Integration of the Amstellaan
Integrating and widening the Amstellaan, a main artery, has always been the stumbling block in restructuring the Deventer Rivierenwijk. In the past, developers and engineers have imagined many options, all equally infeasible and undesirable, based on a pure technical infrastructural point of view. In 2011, One Architecture changed roles: We have made the engineers compliant to the designers and created a new design. All of a sudden we had a design within budget and with full support of the area’s residents as well.
The design is a result of non-linear thinking. The complexity of city, residents and process have all influenced One Architecture’s design. A number of discoveries have been made in this process:
The neighborhood is decisive, not the road
Infrastructure follows neighborhood. Input from its residents is essential in designing the inter-neighborhood connections. And looking at the physical aspects of the neighborhood, like its height curves, makes sense as well: It is consistent with issues such as the water table, reducing the cost substantially.
Infrastructure and park are one
The design has been conceived integrally: Infrastructure, landscape and city all work together.
The road is part of the neighborhood rather than cutting a ‘ditch’ through it. Noise is not just blocked by a screen, but in a more hybrid manner: By using distance, slopes, short screens, height differences with the road, and the design of its edge elements. There are oblique views towards the neighborhood, special buildings and monumental trees. The landscapes continue under wide overpasses to improve the sense of security.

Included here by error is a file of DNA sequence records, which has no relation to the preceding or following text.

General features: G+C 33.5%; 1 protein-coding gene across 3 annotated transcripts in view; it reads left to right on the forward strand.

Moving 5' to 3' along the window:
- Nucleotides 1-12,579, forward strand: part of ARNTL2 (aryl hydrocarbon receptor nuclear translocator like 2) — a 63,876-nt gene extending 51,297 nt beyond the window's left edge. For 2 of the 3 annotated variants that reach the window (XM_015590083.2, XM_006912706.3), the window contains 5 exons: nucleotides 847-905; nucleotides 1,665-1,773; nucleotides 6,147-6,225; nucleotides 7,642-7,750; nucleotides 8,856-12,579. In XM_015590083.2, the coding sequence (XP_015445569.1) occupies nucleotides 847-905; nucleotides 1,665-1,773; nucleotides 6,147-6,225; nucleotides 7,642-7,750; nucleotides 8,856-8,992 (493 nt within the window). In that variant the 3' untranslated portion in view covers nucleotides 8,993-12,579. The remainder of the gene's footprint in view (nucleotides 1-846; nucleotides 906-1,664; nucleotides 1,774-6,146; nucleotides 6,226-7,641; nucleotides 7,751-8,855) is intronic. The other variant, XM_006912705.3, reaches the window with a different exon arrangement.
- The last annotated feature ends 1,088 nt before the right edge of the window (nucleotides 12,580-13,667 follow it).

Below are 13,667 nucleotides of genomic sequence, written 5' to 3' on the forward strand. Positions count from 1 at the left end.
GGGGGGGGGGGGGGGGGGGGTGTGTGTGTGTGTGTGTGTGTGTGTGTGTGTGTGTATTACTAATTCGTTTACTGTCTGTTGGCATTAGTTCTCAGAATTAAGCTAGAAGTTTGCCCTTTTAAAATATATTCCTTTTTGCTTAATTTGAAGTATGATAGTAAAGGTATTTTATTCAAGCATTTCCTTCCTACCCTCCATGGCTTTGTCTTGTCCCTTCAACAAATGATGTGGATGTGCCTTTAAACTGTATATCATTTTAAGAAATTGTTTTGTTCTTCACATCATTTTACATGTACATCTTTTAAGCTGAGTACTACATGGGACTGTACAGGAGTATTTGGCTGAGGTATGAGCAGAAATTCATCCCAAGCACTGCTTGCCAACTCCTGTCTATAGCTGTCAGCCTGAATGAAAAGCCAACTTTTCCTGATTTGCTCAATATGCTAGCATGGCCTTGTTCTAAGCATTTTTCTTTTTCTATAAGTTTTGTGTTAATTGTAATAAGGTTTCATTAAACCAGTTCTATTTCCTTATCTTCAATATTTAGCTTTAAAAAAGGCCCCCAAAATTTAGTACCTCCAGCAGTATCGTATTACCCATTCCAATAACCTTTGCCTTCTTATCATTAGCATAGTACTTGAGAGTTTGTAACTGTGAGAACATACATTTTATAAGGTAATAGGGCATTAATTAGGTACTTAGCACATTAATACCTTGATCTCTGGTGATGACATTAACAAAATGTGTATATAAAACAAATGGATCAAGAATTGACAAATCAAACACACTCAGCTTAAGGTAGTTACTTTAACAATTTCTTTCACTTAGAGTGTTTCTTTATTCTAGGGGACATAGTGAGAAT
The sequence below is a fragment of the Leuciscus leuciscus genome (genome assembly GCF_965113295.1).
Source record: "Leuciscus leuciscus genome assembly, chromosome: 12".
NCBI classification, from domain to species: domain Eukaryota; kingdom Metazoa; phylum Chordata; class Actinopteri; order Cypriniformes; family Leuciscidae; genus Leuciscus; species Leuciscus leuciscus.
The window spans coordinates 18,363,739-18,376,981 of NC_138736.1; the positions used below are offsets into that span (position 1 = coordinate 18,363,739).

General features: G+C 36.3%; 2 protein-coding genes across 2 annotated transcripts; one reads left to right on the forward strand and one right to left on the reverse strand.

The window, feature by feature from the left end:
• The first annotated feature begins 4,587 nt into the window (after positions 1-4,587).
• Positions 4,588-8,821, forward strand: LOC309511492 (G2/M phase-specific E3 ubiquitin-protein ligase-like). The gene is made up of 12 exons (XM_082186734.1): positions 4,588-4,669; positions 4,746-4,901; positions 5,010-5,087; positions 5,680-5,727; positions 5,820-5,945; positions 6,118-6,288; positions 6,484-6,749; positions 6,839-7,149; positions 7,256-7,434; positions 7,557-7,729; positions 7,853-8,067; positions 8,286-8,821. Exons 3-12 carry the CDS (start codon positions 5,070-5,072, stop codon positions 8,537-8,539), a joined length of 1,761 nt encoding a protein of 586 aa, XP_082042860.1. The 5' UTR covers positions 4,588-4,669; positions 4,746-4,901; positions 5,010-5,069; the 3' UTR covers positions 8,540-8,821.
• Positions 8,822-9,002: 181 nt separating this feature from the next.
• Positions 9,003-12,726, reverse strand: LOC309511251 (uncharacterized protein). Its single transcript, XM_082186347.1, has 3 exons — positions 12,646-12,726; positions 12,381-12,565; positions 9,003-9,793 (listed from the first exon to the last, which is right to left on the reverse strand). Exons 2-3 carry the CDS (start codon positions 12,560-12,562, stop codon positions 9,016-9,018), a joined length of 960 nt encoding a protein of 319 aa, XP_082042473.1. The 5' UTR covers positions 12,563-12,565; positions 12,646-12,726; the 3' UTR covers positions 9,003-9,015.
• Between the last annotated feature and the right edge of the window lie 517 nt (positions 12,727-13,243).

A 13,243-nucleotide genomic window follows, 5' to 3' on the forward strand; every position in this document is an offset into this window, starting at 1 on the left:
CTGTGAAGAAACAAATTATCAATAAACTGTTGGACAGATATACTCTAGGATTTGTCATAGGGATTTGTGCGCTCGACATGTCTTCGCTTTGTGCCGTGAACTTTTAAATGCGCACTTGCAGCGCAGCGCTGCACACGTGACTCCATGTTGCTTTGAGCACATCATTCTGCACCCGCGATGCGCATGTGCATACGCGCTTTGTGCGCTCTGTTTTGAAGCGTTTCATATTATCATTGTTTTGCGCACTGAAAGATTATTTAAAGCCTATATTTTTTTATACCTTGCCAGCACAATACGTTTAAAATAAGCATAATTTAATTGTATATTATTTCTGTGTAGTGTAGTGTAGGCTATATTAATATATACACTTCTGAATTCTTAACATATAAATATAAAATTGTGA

The neighborhood has flexibility
The design has been done in a way that does not interfere with the neighborhood renewal process. Therefore, the Urban Framework envisions new buildings at a certain distance rather than integrating them within the plan boundary. Project Amstellaan’s green ‘sound landscape’ reduces noise, improving the livability of the area. This will facilitate the future development of housing and increase the green quality of the area.
There is accuracy in shape, and room for optimization ‘under the hood’
Challenging in detailing this design is to be accurate when needed, and to leave room for changes. For instance for a contractor with ways of making the construction cheaper and more intelligent. In the design process and in the description of the design we have made our way to guaranty quality, while allowing for optimizations.
One side is always dry, the other can flood occasionally
The main inter-neighborhood connection for slow traffic crosses the park. The route for cyclists has to remain dry at all times. But is this the case for all users? Is it really necessary to protect the entire area against water levels that only occur once every seven years? Taking a more relaxed stance here, leaves ‘space’ (also budget-wise) to make the underpasses wider and higher, thus connecting the two parts of the park.
location: Deventer, Rivierenwijk
client: Municipality of Deventer, The Netherlands
collaborators: One Architecture